How much does it cost to remove foxes?
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Fox Removal Cost Guide
Updated: August 18, 2022
When humans and wild animals such as foxes cohabitate in the modern world, many difficulties may occur. Removing foxes living on or near your property is extremely important as they are a nuisance to homeowners, pet owners, gardeners, and farmers. They not only tear apart your trash but will hunt and eat any small animals and domestic pets.
The cost varies depending on the location of your fox(es) and the removal method that is used. The national average cost ranges from $300 to $500, with the average homeowner spending aroun $400 on ground-trapping to remove a family of four or more foxes from a den, multiple visits. Costs can be as low as $225 for trapping one fox living outside the house or can be as high as $600 for removing a fox family under a shed and repairs needed.
Fox Pest Control Cost
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|National average cost||$400|
Fox Removal Cost by Number of Foxes
Typically, foxes do not hunt in packs. They will, however, stay together for mating season and after the babies are born. The father helps to find food for the babies until they are old enough to fend for themselves. If you have a family of foxes, you may be concerned about the cost of removing all of them from your property.
|Number of Foxes||Cost to Remove|
Fox Pest Control Cost
To prevent any safety concerns, get help from a wildlife or animal control professional for removing foxes from dens they’ve settled into on your property. A professional will inspect the property to determine both the den location and number of foxes. Then, they will set up humane traps. Once the animals are caught, they will remove the trap with the animals and either relocate healthy animals or euthanize infected, sickly, or dying animals.
Rates charged by fox removal companies vary widely. Some charge a setup fee between $75 and $150 and then a per animal removal fee between $50 and $100 or more. Others charge a per-trip fee around $100 for each trip out to the house to set up and remove any number of animals.
If you are uncertain if you have a wildlife problem, an inspection can be done. The inspector will look for items such as animal droppings, odor, nests, food storage areas, fur, tracks, claw marks, entryways, and more. An inspection will cost around $75 to $125 depending on your location and the extent of the inspection.
Fox Removal Methods
Professionals use several different fox removal methods; some are more humane than others. Wildlife animal removal is a specialized business. Your contractor will have the training and licensing for this type of removal.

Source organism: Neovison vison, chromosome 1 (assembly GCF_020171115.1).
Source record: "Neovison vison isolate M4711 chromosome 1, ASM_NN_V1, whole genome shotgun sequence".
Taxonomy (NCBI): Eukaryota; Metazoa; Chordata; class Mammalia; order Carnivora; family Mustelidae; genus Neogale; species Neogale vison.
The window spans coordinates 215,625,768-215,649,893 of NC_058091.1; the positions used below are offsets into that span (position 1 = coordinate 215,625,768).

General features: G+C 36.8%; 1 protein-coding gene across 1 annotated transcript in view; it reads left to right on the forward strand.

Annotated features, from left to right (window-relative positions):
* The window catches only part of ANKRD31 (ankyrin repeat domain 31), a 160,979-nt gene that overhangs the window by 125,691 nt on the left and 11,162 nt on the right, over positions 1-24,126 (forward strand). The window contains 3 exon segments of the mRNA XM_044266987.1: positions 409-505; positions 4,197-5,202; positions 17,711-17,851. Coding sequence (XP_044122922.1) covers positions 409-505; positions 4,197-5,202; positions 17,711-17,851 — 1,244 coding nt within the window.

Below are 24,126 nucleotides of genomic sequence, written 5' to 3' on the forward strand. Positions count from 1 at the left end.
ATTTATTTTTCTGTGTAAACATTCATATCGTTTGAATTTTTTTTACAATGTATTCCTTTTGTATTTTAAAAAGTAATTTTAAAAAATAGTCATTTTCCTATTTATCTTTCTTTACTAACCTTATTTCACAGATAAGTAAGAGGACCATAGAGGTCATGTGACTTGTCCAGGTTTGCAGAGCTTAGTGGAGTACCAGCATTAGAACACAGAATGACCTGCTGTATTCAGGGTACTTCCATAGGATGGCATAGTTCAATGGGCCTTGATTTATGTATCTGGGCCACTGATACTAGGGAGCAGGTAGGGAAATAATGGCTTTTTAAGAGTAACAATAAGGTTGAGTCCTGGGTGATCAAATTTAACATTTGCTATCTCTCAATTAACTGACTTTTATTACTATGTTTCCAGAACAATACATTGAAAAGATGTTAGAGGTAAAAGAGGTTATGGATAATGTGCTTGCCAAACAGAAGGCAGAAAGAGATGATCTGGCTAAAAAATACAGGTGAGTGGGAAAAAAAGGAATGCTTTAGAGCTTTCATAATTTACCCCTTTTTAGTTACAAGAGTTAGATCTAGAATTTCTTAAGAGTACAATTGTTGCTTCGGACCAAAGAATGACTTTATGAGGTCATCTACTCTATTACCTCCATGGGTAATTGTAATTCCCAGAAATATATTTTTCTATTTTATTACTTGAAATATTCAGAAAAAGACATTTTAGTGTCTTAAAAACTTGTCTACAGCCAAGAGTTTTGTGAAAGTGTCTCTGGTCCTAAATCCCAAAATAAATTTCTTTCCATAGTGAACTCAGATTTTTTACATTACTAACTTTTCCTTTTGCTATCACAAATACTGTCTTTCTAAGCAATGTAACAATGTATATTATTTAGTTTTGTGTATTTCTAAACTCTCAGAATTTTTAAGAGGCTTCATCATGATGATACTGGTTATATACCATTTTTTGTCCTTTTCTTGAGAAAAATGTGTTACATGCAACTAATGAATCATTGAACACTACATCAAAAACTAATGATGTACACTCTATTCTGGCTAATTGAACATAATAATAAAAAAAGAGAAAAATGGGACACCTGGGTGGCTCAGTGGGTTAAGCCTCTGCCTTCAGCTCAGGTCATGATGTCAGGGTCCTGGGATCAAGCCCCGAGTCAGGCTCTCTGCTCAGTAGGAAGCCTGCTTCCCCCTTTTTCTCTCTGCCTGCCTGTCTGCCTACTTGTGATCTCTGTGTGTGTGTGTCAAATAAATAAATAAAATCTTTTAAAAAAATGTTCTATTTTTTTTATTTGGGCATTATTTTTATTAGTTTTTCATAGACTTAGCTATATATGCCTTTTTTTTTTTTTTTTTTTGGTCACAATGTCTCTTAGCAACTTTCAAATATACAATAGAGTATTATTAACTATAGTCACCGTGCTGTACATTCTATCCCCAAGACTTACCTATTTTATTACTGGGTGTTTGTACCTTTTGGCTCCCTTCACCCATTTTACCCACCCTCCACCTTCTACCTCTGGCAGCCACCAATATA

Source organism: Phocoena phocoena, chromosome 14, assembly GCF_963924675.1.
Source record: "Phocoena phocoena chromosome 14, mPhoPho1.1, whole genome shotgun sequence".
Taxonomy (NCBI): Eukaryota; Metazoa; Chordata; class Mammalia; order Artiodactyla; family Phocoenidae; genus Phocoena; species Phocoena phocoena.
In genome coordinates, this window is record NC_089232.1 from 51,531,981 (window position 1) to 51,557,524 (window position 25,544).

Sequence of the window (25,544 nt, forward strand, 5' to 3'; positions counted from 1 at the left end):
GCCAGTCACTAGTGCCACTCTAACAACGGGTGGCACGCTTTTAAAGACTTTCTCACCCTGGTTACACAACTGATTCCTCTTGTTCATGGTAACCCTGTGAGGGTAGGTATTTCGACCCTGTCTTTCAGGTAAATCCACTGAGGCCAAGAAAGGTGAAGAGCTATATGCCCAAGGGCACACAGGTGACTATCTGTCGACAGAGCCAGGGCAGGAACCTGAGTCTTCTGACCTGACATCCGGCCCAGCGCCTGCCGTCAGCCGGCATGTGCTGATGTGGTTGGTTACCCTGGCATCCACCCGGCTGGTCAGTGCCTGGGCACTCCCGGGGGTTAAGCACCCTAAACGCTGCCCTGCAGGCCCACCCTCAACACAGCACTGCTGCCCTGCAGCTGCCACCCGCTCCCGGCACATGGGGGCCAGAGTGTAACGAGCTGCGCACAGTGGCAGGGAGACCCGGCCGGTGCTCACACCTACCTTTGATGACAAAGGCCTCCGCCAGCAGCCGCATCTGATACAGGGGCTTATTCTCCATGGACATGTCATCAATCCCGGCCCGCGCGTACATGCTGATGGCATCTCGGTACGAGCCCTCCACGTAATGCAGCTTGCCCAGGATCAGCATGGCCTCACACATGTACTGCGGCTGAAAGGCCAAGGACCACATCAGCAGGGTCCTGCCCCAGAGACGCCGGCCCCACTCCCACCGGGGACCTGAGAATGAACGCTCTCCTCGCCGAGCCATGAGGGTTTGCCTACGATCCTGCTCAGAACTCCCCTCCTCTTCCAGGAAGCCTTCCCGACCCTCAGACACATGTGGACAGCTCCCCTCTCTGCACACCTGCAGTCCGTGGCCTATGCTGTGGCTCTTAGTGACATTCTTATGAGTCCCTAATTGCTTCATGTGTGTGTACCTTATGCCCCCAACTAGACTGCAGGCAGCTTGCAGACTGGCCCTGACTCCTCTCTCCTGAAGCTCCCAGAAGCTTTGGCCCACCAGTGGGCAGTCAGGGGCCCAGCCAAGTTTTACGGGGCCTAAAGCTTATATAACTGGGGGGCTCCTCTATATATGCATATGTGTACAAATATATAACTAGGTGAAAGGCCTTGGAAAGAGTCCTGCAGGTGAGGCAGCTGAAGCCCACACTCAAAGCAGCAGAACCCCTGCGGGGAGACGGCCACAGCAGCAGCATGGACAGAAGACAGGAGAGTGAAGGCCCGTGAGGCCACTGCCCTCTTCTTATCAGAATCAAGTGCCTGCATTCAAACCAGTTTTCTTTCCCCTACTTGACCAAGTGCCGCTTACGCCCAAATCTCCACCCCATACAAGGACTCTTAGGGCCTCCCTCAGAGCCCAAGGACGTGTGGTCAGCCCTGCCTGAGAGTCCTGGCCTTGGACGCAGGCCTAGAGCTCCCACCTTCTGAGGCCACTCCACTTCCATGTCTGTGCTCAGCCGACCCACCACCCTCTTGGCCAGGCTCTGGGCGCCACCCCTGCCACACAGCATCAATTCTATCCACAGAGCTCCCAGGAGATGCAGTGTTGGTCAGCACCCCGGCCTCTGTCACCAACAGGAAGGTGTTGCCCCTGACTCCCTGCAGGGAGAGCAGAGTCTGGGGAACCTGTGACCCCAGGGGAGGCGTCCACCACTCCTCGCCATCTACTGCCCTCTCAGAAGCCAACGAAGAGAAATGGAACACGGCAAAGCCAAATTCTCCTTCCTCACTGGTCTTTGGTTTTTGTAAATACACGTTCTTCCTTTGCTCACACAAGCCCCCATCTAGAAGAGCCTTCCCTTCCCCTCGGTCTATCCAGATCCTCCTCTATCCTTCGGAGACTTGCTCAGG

Live Trap for Fox
Catching a fox in a live trap is the most humane type of fox trap. Wildlife removal specialists use bait to lure the fox into the cage, then an automatic door closes, trapping the animal. The fox can be relocated to another area that is a more appropriate habitat. Often, the trap will need to be camouflaged with grass, leaves, and branches as foxes are very smart and will recognize that it might not be safe.
Fox Bait for a Live Trap
The bait that is used to trap a fox may include fruit, vegetables, fox urine, or gland lure. Again, these creatures are smart and are in tune with odd sounds, sights, or smells. Because of their keen senses, foxes are difficult to trap even with the best of bait. Your contractor will know the best bait for trapping the fox effectively.
Fox Relocation Service
The goal of trapping a live animal is to relocate it. Foxes are not particularly fond of urban areas but will still need to be taken somewhere far away to prevent reentry. As these animals are easily adaptable, they can be released into grasslands, mountains, forests, or even desert areas.
The least humane way to remove a fox is to trap it with a snare or steel foot trap. Traps are usually set where there are fox tracks, such as on a hunting route. The fox trap must meet certain requirements and should be registered. For example, snares, steel foothold traps, or body-gripping traps that might harm or cause injury to the fox are prohibited in some states. Traps should be concealed in a way that encourages foxes to investigate, such as hidden in a hole or covered with leaves and brush. A professional will add bait to the trap that appeals to foxes and sprinkle a trail leading to the trap to get their attention. Foxes will likely investigate a few times before falling for the trap.
All About Foxes
Foxes are omnivorous and mostly active at night, though it isn’t unheard of to see them during the day. They are known to be curious, cunning, intelligent, and adaptable. They are solitary animals except during mating season and when their pups are born. Foxes usually don’t form packs. Their solitary nature makes it easy for them to adapt well to human environments. Their habitats coexist with humans.